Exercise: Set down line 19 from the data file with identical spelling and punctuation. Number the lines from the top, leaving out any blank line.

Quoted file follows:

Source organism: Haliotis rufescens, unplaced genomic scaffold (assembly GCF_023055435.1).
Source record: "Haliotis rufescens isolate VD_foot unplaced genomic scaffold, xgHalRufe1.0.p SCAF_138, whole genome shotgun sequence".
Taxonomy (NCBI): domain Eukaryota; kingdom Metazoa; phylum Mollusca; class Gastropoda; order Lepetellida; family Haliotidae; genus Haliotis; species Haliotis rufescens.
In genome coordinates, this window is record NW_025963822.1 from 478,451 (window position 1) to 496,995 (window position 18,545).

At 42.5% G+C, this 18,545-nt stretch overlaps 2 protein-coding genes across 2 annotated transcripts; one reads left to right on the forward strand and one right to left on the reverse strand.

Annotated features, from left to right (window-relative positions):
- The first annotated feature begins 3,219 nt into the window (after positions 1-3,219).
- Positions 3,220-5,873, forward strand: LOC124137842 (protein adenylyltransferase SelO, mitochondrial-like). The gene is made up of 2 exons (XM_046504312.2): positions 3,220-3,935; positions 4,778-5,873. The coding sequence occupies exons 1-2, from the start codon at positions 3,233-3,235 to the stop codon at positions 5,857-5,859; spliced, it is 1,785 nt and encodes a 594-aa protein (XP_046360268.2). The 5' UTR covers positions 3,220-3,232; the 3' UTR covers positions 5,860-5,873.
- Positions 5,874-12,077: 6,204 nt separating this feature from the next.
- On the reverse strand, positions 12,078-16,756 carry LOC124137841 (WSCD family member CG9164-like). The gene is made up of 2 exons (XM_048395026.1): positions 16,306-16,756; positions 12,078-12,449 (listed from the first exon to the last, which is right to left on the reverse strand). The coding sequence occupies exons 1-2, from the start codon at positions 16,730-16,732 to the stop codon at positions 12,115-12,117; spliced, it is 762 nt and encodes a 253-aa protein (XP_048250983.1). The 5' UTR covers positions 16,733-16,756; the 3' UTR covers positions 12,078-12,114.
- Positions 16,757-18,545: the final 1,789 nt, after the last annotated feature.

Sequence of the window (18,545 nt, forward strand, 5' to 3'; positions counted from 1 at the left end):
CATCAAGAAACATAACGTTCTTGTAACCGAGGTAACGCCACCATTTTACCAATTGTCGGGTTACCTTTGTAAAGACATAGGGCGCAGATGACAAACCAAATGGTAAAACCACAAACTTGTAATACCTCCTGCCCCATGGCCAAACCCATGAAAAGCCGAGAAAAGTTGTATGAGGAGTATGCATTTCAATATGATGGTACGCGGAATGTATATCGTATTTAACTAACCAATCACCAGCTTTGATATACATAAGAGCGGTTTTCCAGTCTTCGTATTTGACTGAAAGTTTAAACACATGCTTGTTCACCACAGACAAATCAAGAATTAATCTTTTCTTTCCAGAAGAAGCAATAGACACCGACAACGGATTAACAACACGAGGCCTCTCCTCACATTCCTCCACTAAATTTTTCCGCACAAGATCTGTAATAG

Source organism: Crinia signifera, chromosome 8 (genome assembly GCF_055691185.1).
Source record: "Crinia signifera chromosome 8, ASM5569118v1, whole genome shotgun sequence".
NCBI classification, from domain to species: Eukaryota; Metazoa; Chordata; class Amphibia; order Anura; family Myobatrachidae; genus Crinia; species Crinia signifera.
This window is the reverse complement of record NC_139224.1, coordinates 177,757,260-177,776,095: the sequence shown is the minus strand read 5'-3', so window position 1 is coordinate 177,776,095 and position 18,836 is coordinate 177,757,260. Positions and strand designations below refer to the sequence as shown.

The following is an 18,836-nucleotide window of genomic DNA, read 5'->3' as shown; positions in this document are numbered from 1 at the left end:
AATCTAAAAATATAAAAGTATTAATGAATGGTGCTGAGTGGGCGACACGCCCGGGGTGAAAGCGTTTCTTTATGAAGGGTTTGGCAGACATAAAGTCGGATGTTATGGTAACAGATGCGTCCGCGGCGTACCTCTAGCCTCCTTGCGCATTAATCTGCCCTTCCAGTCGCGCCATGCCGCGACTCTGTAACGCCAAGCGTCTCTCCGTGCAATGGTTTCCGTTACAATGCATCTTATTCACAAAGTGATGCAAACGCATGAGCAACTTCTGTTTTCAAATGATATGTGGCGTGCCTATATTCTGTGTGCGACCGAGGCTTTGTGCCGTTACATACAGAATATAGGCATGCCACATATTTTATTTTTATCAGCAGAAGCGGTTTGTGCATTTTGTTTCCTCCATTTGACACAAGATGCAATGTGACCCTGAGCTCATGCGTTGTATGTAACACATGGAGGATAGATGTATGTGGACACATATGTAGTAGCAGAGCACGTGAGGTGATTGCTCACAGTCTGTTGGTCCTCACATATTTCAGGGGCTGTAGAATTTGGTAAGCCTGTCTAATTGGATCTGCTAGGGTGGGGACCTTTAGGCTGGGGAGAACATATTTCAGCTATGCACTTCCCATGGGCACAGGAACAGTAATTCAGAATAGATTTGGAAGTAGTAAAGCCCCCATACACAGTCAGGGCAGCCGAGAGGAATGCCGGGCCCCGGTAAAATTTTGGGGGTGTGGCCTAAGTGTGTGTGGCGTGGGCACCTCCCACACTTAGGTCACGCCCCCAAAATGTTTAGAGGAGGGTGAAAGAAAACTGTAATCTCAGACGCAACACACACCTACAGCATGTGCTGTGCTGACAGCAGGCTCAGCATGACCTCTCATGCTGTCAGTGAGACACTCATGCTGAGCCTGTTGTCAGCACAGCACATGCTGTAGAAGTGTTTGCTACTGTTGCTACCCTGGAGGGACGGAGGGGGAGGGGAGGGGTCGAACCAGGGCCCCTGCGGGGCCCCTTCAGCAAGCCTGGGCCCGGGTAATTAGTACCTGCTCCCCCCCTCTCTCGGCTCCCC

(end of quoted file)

AATCTAAAAATATAAAAGTATTAATGAATGGTGCTGAGTGGGCGACACGCCCGGGGTGAAAGCGTTTCTTTATGAAGGGTTTGGCAGACATAAAGTCGGATGTTATGGTAACAGATGCGTCCGCGGCGTACCTCTAGCCTCCTTGCGCATTAATCTGCCCTTCCAGTCGCGCCATGCCGCGACTCTGTAACGCCAAGCGTCTCTCCGTGCAATGGTTTCCGTTACAATGCATCTTATTCACAAAGTGATGCAAACGCATGAGCAACTTCTGTTTTCAAATGATATGTGGCGTGCCTATATTCTGTGTGCGACCGAGGCTTTGTGCCGTTACATACAGAATATAGGCATGCCACATATTTTATTTTTATCAGCAGAAGCGGTTTGTGCATTTTGTTTCCTCCATTTGACACAAGATGCAATGTGACCCTGAGCTCATGCGTTGTATGTAACACATGGAGGATAGATGTATGTGGACACATATGTAGTAGCAGAGCACGTGAGGTGATTGCTCACAGTCTGTTGGTCCTCACATATTTCAGGGGCTGTAGAATTTGGTAAGCCTGTCTAATTGGATCTGCTAGGGTGGGGACCTTTAGGCTGGGGAGAACATATTTCAGCTATGCACTTCCCATGGGCACAGGAACAGTAATTCAGAATAGATTTGGAAGTAGTAAAGCCCCCATACACAGTCAGGGCAGCCGAGAGGAATGCCGGGCCCCGGTAAAATTTTGGGGGTGTGGCCTAAGTGTGTGTGGCGTGGGCACCTCCCACACTTAGGTCACGCCCCCAAAATGTTTAGAGGAGGGTGAAAGAAAACTGTAATCTCAGACGCAACACACACCTACAGCATGTGCTGTGCTGACAGCAGGCTCAGCATGACCTCTCATGCTGTCAGTGAGACACTCATGCTGAGCCTGTTGTCAGCACAGCACATGCTGTAGAAGTGTTTGCTACTGTTGCTACCCTGGAGGGACGGAGGGGGAGGGGAGGGGTCGAACCAGGGCCCCTGCGGGGCCCCTTCAGCAAGCCTGGGCCCGGGTAATTAGTACCTGCTCCCCCCCTCTCTCGGCTCCCC